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Practices to Enhance Marketing of Fruits and Vegetables
Fruits and vegetables are usually more difficult to market than to produce. There are ready markets available daily or weekly for grain and livestock in almost all areas of the United States. There are few similar markets for fruits and vegetables. Most commodities are produced in abundance and long established market channels may be closed to small scale or new producers. A producer may need several years to establish a marketing program. The number of produce buyers has decreased rapidly in recent years.
One major nationwide supermarket chain has plans to consolidate the number of buying stations for produce to eight in the United States. A grower has little chance of selling to a local store in a supermarket chain as purchases are made through a central warehouse. As the number of buyers has decreased, the number of producers has decreased, but their acreage has increased considerably. There is often a delay of four to six months after shipment in receiving payment in the wholesale market system when selling through a broker. This often presents a cash flow problem for many growers.
Wholesale buyers have strict and specific product quality, grade, and packaging requirements. These purchasing practices and price squeezes have eliminated market availability to many producers. The future shows more promise for large scale producers or small scale producers than for mid sized producers. The large scale producer can afford the large equipment needed for production, and the use of migrant labor. Small scale producers can use smaller equipment, often hand operated, and family or local labor to substitute for other equipment. Large producers are linked through brokers to supply produce over a relatively long season or year round and it is difficult for small scale producers to supply the quantity and quality required over a long period. Both types of producers can be highly successful or can go broke as production and marketing practices are highly volatile. A mid sized producer is less efficient, and often can't economically justify the purchase of needed equipment or substitute labor for equipment. The small scale producer needs to seek local market channels. There are opportunities, but a producer must work to find them.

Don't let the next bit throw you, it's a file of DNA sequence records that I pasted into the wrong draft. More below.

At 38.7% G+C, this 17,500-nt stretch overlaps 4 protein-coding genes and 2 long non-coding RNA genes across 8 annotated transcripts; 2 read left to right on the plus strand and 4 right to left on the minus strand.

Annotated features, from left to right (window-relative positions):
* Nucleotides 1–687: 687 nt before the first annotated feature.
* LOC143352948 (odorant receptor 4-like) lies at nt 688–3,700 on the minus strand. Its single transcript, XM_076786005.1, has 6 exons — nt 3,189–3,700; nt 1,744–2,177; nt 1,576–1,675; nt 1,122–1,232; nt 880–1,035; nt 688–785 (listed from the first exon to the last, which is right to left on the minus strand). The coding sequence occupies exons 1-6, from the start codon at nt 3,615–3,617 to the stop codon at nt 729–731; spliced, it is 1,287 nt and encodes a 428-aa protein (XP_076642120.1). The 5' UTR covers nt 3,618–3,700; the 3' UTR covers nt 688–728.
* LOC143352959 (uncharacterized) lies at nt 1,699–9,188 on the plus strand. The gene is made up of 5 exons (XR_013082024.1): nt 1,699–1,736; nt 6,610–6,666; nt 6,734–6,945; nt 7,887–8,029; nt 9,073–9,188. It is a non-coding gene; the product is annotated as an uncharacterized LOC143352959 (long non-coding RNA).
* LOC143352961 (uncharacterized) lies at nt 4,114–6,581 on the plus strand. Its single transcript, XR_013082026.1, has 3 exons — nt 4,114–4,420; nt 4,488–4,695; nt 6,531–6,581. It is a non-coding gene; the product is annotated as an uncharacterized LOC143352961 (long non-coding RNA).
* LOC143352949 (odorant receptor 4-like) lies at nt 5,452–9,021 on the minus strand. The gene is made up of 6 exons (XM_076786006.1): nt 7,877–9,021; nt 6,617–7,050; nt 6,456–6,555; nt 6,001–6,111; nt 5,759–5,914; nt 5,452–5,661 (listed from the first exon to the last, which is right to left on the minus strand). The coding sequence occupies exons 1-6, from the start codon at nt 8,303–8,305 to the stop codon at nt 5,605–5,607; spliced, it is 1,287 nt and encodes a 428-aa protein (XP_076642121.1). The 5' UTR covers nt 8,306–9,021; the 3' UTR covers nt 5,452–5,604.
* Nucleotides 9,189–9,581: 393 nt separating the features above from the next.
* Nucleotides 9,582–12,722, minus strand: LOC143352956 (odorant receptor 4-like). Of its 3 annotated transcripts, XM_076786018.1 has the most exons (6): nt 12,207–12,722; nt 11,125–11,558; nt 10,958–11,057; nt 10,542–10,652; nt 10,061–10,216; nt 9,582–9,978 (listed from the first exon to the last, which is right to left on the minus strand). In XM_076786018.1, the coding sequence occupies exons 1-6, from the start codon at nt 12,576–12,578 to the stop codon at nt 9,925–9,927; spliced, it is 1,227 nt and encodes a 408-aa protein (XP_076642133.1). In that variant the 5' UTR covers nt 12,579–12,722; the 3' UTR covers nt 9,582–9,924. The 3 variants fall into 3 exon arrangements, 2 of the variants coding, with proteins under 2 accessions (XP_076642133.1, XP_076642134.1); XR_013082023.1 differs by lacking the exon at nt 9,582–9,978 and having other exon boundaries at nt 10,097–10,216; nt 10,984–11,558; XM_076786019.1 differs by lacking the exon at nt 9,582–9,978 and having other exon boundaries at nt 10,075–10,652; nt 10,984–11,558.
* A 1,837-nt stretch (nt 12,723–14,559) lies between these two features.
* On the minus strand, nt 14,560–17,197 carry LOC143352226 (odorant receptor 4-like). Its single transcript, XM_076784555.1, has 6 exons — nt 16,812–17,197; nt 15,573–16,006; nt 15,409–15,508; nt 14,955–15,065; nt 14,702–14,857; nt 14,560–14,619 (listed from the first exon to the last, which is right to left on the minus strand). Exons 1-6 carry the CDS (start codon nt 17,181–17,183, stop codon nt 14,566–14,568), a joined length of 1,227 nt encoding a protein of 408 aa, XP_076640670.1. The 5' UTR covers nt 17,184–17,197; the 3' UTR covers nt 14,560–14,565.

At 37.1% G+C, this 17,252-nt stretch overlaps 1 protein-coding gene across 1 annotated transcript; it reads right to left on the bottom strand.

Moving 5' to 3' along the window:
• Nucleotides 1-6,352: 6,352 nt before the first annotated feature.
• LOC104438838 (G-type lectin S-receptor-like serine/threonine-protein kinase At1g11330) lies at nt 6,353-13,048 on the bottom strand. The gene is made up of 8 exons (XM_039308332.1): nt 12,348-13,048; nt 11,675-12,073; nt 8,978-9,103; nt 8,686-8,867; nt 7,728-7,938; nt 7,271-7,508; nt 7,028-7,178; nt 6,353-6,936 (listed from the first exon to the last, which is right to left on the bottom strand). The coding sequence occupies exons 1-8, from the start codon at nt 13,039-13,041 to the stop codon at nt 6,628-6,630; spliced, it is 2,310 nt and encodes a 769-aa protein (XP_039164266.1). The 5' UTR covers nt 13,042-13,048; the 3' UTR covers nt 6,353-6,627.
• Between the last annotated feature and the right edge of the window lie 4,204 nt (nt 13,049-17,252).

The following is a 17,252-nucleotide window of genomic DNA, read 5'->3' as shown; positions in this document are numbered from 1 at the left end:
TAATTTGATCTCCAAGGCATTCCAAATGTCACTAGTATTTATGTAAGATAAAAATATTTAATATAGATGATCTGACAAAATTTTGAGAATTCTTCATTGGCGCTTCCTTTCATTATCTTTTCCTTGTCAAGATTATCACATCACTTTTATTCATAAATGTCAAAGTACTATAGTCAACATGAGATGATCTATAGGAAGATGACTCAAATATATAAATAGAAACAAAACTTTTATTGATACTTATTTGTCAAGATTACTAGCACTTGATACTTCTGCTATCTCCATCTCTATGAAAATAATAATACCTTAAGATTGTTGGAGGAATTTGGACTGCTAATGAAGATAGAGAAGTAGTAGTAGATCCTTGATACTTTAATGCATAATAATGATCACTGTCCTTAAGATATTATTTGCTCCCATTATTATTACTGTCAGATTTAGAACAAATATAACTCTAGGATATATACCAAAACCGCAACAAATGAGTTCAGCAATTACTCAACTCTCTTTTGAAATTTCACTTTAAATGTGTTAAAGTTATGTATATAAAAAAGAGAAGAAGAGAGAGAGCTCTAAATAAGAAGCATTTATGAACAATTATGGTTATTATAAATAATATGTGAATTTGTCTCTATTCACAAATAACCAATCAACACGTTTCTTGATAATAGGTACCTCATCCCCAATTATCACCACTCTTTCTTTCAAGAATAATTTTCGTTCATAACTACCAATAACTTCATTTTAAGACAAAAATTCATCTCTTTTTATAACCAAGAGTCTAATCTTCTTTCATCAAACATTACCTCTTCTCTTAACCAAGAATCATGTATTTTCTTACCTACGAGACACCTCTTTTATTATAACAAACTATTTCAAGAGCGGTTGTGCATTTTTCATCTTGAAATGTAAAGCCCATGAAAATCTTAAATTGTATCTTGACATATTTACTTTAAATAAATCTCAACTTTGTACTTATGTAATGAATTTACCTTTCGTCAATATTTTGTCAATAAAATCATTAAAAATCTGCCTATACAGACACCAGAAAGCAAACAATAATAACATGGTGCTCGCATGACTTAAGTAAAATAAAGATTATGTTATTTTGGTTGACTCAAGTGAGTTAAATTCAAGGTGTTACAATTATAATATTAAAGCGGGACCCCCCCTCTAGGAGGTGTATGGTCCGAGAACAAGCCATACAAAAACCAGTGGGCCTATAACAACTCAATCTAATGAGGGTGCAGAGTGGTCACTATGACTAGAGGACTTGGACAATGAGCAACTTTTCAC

Direct to the consumer markets bring highest prices to the producer, but also require more producer time in marketing. A diverse group of crops is ideal, since market demand changes rapidly. A commodity may sell well and bring high prices for a long period, but demand and prices may drop drastically over night. Supply and demand has a tremendous effect on marketability and prices of produce. There are no federal support prices for fruits and vegetables to help the grower when market demand or prices drop. Pick-your-own was a popular practice a few years ago. Society has changed and many people do not have time for harvest. Most consumers would rather buy produce that is harvested, and a popular developing trend is to prepare produce for the market that is as near ready to eat as possible. Precut salads and green beans are good examples of this practice. Shelf life of precut produce is relatively short, and cooling is essential.
There are opportunities for small scale producers for on-farm markets, organized farm markets, locally owned supermarkets, and locally owned fruit and vegetable markets. When selling to any market, and especially to local supermarkets or fruit and vegetable markets, good communication between producer and buyer is essential. A producer needs to know what, when, and how much the buyer can use. The buyer needs to know what is available and when, as he has to keep the shelves stocked. Determining a fair price can be difficult. Daily market prices are available on the internet. County Extension personnel can access this information for producers. Retailers generally double the price paid to account for shrinkage and spoilage. Crop and variety selection are critical factors in marketing. Buyers are indifferent to the origin of most crops.
Locally grown produce is much preferred versus other crops, primarily due to the difference in quality (flavor). Preferences for locally grown fruit and vegetable crops are apparent for sweet corn, tomatoes, strawberries, and peaches. These commodities either are harvested for shipping before top quality is attained, or rapidly lose quality during post harvest handling and shipping. Different varieties may be used in shipping markets as compared to local markets. The sweet corn shipping market uses mostly supersweet type varieties. Local markets may use supersweet type varieties, but usually prefer SE or SU type varieties. Certain crops or varieties are preferred in specific locations, and a ready local market may exist for a specific item that is not widely available. A local Crossville, Tennessee market owner recently shared a list of items that he had difficulty in obtaining, and that he needed during the summer season. His list included Half Runner, McCaslan, Caseknife and Greasy beans; pickling cucumbers of 1.